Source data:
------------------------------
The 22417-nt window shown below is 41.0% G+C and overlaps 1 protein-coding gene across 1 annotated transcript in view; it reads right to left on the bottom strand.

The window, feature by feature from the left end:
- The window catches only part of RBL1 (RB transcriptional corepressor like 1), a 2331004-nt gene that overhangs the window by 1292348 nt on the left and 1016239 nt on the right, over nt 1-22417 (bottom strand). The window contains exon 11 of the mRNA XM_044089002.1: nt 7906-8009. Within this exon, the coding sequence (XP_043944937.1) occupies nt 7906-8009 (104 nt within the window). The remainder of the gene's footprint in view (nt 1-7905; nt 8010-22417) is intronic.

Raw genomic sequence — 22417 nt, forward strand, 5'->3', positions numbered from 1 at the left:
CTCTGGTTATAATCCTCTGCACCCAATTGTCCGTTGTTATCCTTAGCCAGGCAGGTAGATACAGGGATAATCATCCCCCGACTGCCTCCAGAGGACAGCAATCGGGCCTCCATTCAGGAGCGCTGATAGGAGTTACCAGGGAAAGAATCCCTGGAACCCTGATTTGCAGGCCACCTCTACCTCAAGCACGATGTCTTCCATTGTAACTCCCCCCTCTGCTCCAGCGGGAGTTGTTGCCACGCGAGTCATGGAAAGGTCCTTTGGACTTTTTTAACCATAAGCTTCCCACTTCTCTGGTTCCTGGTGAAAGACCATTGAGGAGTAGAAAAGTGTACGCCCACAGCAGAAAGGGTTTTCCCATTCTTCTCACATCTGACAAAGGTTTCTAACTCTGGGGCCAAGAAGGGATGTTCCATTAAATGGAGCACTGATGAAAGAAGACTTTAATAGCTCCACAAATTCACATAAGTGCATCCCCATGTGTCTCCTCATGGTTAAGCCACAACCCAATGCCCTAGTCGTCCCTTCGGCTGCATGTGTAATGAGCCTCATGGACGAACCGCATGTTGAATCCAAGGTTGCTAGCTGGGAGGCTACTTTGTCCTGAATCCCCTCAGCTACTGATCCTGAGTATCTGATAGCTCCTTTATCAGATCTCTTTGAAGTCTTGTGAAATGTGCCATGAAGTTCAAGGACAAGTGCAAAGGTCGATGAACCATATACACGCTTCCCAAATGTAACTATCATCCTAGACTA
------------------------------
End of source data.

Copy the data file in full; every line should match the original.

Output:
The 22417-nt window shown below is 41.0% G+C and overlaps 1 protein-coding gene across 1 annotated transcript in view; it reads right to left on the bottom strand.

The window, feature by feature from the left end:
- The window catches only part of RBL1 (RB transcriptional corepressor like 1), a 2331004-nt gene that overhangs the window by 1292348 nt on the left and 1016239 nt on the right, over nt 1-22417 (bottom strand). The window contains exon 11 of the mRNA XM_044089002.1: nt 7906-8009. Within this exon, the coding sequence (XP_043944937.1) occupies nt 7906-8009 (104 nt within the window). The remainder of the gene's footprint in view (nt 1-7905; nt 8010-22417) is intronic.

Raw genomic sequence — 22417 nt, forward strand, 5'->3', positions numbered from 1 at the left:
CTCTGGTTATAATCCTCTGCACCCAATTGTCCGTTGTTATCCTTAGCCAGGCAGGTAGATACAGGGATAATCATCCCCCGACTGCCTCCAGAGGACAGCAATCGGGCCTCCATTCAGGAGCGCTGATAGGAGTTACCAGGGAAAGAATCCCTGGAACCCTGATTTGCAGGCCACCTCTACCTCAAGCACGATGTCTTCCATTGTAACTCCCCCCTCTGCTCCAGCGGGAGTTGTTGCCACGCGAGTCATGGAAAGGTCCTTTGGACTTTTTTAACCATAAGCTTCCCACTTCTCTGGTTCCTGGTGAAAGACCATTGAGGAGTAGAAAAGTGTACGCCCACAGCAGAAAGGGTTTTCCCATTCTTCTCACATCTGACAAAGGTTTCTAACTCTGGGGCCAAGAAGGGATGTTCCATTAAATGGAGCACTGATGAAAGAAGACTTTAATAGCTCCACAAATTCACATAAGTGCATCCCCATGTGTCTCCTCATGGTTAAGCCACAACCCAATGCCCTAGTCGTCCCTTCGGCTGCATGTGTAATGAGCCTCATGGACGAACCGCATGTTGAATCCAAGGTTGCTAGCTGGGAGGCTACTTTGTCCTGAATCCCCTCAGCTACTGATCCTGAGTATCTGATAGCTCCTTTATCAGATCTCTTTGAAGTCTTGTGAAATGTGCCATGAAGTTCAAGGACAAGTGCAAAGGTCGATGAACCATATACACGCTTCCCAAATGTAACTATCATCCTAGACTA